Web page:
A New Way of Detecting Blinding Eye Disease – Thanks to You!
Professor Robert Casson from the Royal Adelaide Hospital is on a mission to protect one of our most important assets – our eyes. With the support of a 2016 RAH Research Fund Impact Grant, Prof Casson is researching a new technique for detecting two of the most common blinding eye diseases affecting Australians.
“This funding will allow us to develop a brand new technique to detect and monitor blinding eye diseases of the retina and optic nerve. The diseases we are particularly focused on are glaucoma and macular degeneration, which are the leading causes of blindness in Australia,” Prof Casson said.
Glaucoma is the name given to a group of eye diseases that result in destruction of the eye’s optic nerve (the cable of nerve fibres connecting the eye to the brain).
Macular degeneration relates to diseases of the retina (part of the eye that receives visual light and records messages). Currently both of these diseases tend to remain undiagnosed until irreversible damage has already occurred to a person’s vision.
The current imaging device used to detect glaucoma and macular degeneration can see the structure of the eye but it can’t provide information on how the nerve fibres or retina cells are feeling on any given day.
“It may be the case that you look at someone’s eye and everything looks fine, but then months or years later they’ve lost a nerve fibre or retina cell which they can never get back,” Prof Casson said.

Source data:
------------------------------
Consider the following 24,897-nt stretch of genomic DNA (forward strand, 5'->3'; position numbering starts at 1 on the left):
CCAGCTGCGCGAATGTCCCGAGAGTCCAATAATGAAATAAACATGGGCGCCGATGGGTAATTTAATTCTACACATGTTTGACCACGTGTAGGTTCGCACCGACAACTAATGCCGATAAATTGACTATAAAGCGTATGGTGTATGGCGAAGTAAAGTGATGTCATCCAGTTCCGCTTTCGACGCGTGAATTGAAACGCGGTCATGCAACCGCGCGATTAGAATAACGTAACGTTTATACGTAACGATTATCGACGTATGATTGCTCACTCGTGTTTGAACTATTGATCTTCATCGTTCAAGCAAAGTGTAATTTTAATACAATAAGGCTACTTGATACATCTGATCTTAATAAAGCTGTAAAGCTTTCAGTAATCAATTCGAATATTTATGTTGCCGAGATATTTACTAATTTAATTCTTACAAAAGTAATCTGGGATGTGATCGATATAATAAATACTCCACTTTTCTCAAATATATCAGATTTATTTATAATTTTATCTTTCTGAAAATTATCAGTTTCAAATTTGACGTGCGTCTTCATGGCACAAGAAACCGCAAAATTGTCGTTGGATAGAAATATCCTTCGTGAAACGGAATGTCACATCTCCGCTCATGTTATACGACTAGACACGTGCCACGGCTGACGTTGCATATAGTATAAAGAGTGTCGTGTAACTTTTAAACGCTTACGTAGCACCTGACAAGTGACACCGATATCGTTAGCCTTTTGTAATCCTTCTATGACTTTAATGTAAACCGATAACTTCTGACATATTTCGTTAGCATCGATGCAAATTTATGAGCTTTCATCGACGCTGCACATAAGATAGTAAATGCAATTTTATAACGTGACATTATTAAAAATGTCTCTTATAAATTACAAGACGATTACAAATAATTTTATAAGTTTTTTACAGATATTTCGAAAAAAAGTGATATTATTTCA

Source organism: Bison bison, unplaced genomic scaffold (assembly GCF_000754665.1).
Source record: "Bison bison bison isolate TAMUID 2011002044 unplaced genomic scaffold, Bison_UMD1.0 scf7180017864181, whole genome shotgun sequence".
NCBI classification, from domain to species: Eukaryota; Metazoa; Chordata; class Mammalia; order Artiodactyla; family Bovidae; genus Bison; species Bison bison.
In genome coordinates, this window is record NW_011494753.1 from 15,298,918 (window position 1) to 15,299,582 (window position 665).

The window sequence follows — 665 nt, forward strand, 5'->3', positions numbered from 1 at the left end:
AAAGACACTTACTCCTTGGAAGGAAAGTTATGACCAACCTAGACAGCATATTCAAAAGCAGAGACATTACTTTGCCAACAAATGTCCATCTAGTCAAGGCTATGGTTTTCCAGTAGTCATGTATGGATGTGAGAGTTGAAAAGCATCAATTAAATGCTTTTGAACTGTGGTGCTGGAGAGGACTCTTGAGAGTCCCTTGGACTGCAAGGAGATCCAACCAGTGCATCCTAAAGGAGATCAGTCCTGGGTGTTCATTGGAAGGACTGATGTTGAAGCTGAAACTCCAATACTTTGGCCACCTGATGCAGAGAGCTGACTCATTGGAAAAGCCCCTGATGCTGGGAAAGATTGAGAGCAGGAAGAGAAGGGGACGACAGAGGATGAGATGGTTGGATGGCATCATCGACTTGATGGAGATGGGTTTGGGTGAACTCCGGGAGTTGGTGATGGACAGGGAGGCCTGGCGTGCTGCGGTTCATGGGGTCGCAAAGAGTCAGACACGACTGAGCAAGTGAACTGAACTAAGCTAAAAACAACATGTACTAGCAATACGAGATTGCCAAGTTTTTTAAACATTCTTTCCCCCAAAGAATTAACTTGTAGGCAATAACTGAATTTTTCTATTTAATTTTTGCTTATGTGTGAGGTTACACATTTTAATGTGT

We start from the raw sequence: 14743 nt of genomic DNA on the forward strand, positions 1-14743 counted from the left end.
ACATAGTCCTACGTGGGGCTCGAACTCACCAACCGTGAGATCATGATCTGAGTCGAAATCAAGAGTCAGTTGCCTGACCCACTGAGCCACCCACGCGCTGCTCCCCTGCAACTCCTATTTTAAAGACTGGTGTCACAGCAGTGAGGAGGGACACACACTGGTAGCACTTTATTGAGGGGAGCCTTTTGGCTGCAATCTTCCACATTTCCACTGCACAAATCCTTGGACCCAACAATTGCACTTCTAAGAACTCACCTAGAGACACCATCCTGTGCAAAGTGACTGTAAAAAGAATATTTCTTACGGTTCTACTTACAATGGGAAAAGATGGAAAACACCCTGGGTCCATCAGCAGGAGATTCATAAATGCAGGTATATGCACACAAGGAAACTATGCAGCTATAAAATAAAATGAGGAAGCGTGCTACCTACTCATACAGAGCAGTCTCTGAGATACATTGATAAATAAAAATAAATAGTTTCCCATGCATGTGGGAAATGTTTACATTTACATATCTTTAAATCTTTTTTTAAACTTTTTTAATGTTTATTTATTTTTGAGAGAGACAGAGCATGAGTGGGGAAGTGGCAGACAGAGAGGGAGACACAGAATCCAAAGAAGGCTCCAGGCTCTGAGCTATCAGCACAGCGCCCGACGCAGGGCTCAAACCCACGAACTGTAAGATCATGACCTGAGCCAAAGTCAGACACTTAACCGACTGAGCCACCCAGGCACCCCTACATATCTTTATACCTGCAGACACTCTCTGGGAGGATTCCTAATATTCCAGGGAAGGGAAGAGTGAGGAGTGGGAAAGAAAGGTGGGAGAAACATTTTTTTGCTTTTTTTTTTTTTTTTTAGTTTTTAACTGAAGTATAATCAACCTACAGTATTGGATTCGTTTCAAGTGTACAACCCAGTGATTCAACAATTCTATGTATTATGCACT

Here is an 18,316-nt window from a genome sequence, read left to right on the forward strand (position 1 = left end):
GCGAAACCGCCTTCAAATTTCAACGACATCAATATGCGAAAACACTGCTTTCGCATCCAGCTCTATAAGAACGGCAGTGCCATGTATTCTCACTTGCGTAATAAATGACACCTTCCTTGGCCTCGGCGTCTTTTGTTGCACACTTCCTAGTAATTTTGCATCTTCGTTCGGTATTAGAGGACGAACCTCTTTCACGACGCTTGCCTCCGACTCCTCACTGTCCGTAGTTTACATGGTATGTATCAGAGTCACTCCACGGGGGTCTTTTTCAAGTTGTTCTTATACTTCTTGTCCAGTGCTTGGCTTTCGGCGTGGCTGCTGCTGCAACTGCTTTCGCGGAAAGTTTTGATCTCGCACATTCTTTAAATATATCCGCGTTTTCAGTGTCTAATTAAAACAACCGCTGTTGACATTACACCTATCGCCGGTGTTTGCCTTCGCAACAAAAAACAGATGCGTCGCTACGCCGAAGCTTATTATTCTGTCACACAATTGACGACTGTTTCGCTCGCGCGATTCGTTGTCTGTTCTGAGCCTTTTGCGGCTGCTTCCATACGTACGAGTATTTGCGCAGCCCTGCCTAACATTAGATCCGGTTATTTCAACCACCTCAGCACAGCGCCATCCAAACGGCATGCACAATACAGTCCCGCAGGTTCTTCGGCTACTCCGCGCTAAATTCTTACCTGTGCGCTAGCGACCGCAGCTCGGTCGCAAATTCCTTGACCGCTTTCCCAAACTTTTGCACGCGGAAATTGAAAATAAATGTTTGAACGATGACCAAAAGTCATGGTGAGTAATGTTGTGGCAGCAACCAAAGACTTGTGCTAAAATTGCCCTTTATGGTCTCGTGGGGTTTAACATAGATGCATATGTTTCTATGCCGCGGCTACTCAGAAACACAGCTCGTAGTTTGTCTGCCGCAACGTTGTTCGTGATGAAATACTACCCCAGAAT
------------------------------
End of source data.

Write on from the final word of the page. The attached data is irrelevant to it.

“This means that generally patients are only diagnosed with these blinding eye diseases once these nerve fibres or retina cells have been lost, meaning the damage to their vision has already been done.”
Thanks to this funding from the RAH Research Fund, Prof Casson says his team can develop a brand new technique to detect and monitor these two diseases.
“What we are looking at is a device that provides real time information about how these nerve fibres and retina cells are feeling at any given time. A device that patients could sit at non-invasively and within minutes the specialist could receive the information needed to help make decisions for treatments,” he said.
What Prof Casson is referring to is hyper spectral imaging, which is currently used in space science and is now being applied to medicine.
“This new technology will allow us to look at somebody before any permanent damage has occurred and say to the patient – yes you have glaucoma or macular degeneration, let’s treat you right now,” Prof Casson said.
The other benefit of hyper spectral imaging is that it doesn’t use any powerful radiation or any harmful techniques, it just uses visible light.
“Once the pattern of disease is recognised by the new technology we think it could be translated quickly to clinical practice and make huge and exciting changes to healthcare in this area,” Prof Casson said.
“Receiving this award through the RAH Research Fund was extremely exciting and valuable to us and I thank everyone who supports our research. Government funding is very hard to get, so receiving this support is critical to the type of clinical research that we do.”
We look forward to updating you on Prof Casson’s very exciting work!